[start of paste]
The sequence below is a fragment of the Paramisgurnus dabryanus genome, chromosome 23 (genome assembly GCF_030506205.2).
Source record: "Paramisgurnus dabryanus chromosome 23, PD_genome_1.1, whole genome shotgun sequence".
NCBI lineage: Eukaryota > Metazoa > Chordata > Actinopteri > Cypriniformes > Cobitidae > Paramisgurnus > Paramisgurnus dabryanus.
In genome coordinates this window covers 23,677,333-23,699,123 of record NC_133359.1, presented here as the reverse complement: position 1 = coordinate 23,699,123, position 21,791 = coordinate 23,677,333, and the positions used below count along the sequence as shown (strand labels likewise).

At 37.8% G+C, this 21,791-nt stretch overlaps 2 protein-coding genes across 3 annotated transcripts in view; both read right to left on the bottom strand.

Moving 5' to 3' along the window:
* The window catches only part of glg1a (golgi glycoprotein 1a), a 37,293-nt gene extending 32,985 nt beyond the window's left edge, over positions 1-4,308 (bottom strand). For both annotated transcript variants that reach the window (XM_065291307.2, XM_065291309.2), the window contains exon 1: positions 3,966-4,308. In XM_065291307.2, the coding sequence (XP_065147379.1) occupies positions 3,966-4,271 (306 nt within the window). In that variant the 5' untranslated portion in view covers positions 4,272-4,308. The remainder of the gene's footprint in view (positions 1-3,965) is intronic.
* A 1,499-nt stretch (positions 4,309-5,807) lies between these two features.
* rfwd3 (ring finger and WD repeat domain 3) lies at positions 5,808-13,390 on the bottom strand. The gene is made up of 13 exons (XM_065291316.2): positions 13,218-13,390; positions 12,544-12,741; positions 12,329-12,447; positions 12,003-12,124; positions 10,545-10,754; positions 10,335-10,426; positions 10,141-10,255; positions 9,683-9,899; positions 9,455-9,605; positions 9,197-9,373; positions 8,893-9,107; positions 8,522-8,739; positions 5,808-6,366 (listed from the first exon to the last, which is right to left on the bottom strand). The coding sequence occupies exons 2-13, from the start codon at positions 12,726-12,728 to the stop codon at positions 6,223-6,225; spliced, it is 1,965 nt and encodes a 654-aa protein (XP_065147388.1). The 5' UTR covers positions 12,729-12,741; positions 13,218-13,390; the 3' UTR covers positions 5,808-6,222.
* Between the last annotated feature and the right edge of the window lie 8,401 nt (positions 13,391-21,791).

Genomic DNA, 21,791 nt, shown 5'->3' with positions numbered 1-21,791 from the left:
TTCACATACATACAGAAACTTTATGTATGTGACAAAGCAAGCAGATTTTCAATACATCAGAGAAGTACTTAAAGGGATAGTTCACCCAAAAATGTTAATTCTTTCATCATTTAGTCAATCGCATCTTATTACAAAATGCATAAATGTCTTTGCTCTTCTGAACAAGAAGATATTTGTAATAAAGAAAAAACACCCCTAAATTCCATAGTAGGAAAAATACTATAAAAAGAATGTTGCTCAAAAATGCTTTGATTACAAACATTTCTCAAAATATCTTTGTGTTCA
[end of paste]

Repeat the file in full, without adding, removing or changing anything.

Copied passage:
The sequence below is a fragment of the Paramisgurnus dabryanus genome, chromosome 23 (genome assembly GCF_030506205.2).
Source record: "Paramisgurnus dabryanus chromosome 23, PD_genome_1.1, whole genome shotgun sequence".
NCBI lineage: Eukaryota > Metazoa > Chordata > Actinopteri > Cypriniformes > Cobitidae > Paramisgurnus > Paramisgurnus dabryanus.
In genome coordinates this window covers 23,677,333-23,699,123 of record NC_133359.1, presented here as the reverse complement: position 1 = coordinate 23,699,123, position 21,791 = coordinate 23,677,333, and the positions used below count along the sequence as shown (strand labels likewise).

At 37.8% G+C, this 21,791-nt stretch overlaps 2 protein-coding genes across 3 annotated transcripts in view; both read right to left on the bottom strand.

Moving 5' to 3' along the window:
* The window catches only part of glg1a (golgi glycoprotein 1a), a 37,293-nt gene extending 32,985 nt beyond the window's left edge, over positions 1-4,308 (bottom strand). For both annotated transcript variants that reach the window (XM_065291307.2, XM_065291309.2), the window contains exon 1: positions 3,966-4,308. In XM_065291307.2, the coding sequence (XP_065147379.1) occupies positions 3,966-4,271 (306 nt within the window). In that variant the 5' untranslated portion in view covers positions 4,272-4,308. The remainder of the gene's footprint in view (positions 1-3,965) is intronic.
* A 1,499-nt stretch (positions 4,309-5,807) lies between these two features.
* rfwd3 (ring finger and WD repeat domain 3) lies at positions 5,808-13,390 on the bottom strand. The gene is made up of 13 exons (XM_065291316.2): positions 13,218-13,390; positions 12,544-12,741; positions 12,329-12,447; positions 12,003-12,124; positions 10,545-10,754; positions 10,335-10,426; positions 10,141-10,255; positions 9,683-9,899; positions 9,455-9,605; positions 9,197-9,373; positions 8,893-9,107; positions 8,522-8,739; positions 5,808-6,366 (listed from the first exon to the last, which is right to left on the bottom strand). The coding sequence occupies exons 2-13, from the start codon at positions 12,726-12,728 to the stop codon at positions 6,223-6,225; spliced, it is 1,965 nt and encodes a 654-aa protein (XP_065147388.1). The 5' UTR covers positions 12,729-12,741; positions 13,218-13,390; the 3' UTR covers positions 5,808-6,222.
* Between the last annotated feature and the right edge of the window lie 8,401 nt (positions 13,391-21,791).

Genomic DNA, 21,791 nt, shown 5'->3' with positions numbered 1-21,791 from the left:
TTCACATACATACAGAAACTTTATGTATGTGACAAAGCAAGCAGATTTTCAATACATCAGAGAAGTACTTAAAGGGATAGTTCACCCAAAAATGTTAATTCTTTCATCATTTAGTCAATCGCATCTTATTACAAAATGCATAAATGTCTTTGCTCTTCTGAACAAGAAGATATTTGTAATAAAGAAAAAACACCCCTAAATTCCATAGTAGGAAAAATACTATAAAAAGAATGTTGCTCAAAAATGCTTTGATTACAAACATTTCTCAAAATATCTTTGTGTTCA